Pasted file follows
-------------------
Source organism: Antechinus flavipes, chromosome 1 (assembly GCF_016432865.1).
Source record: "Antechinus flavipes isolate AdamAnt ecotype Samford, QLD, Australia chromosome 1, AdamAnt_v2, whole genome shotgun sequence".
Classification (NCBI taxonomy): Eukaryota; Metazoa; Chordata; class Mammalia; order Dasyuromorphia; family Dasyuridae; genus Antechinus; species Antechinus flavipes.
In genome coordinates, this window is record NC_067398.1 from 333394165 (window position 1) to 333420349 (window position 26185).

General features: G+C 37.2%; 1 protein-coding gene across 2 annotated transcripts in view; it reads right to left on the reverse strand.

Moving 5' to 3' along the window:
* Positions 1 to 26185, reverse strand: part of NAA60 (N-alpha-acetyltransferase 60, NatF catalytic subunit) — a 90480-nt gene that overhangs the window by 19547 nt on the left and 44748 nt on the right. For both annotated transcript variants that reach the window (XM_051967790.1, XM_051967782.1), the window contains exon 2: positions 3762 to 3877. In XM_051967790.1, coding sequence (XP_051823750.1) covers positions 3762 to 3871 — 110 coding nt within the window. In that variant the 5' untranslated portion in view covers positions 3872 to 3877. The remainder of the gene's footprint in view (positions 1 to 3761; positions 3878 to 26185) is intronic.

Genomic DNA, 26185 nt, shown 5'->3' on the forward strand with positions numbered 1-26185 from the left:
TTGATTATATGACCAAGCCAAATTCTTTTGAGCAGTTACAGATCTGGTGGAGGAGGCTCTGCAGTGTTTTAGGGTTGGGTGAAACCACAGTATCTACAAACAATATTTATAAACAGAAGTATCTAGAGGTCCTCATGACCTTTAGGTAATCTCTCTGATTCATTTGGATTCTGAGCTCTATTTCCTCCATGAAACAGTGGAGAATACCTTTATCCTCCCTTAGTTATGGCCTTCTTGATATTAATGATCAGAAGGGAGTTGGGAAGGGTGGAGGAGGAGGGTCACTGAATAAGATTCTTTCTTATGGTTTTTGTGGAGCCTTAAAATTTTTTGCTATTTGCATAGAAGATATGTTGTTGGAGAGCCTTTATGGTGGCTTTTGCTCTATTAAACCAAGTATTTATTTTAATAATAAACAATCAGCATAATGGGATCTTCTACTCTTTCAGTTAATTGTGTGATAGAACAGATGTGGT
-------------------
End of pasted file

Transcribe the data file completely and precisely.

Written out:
Source organism: Antechinus flavipes, chromosome 1 (assembly GCF_016432865.1).
Source record: "Antechinus flavipes isolate AdamAnt ecotype Samford, QLD, Australia chromosome 1, AdamAnt_v2, whole genome shotgun sequence".
Classification (NCBI taxonomy): Eukaryota; Metazoa; Chordata; class Mammalia; order Dasyuromorphia; family Dasyuridae; genus Antechinus; species Antechinus flavipes.
In genome coordinates, this window is record NC_067398.1 from 333394165 (window position 1) to 333420349 (window position 26185).

General features: G+C 37.2%; 1 protein-coding gene across 2 annotated transcripts in view; it reads right to left on the reverse strand.

Moving 5' to 3' along the window:
* Positions 1 to 26185, reverse strand: part of NAA60 (N-alpha-acetyltransferase 60, NatF catalytic subunit) — a 90480-nt gene that overhangs the window by 19547 nt on the left and 44748 nt on the right. For both annotated transcript variants that reach the window (XM_051967790.1, XM_051967782.1), the window contains exon 2: positions 3762 to 3877. In XM_051967790.1, coding sequence (XP_051823750.1) covers positions 3762 to 3871 — 110 coding nt within the window. In that variant the 5' untranslated portion in view covers positions 3872 to 3877. The remainder of the gene's footprint in view (positions 1 to 3761; positions 3878 to 26185) is intronic.

Genomic DNA, 26185 nt, shown 5'->3' on the forward strand with positions numbered 1-26185 from the left:
TTGATTATATGACCAAGCCAAATTCTTTTGAGCAGTTACAGATCTGGTGGAGGAGGCTCTGCAGTGTTTTAGGGTTGGGTGAAACCACAGTATCTACAAACAATATTTATAAACAGAAGTATCTAGAGGTCCTCATGACCTTTAGGTAATCTCTCTGATTCATTTGGATTCTGAGCTCTATTTCCTCCATGAAACAGTGGAGAATACCTTTATCCTCCCTTAGTTATGGCCTTCTTGATATTAATGATCAGAAGGGAGTTGGGAAGGGTGGAGGAGGAGGGTCACTGAATAAGATTCTTTCTTATGGTTTTTGTGGAGCCTTAAAATTTTTTGCTATTTGCATAGAAGATATGTTGTTGGAGAGCCTTTATGGTGGCTTTTGCTCTATTAAACCAAGTATTTATTTTAATAATAAACAATCAGCATAATGGGATCTTCTACTCTTTCAGTTAATTGTGTGATAGAACAGATGTGGT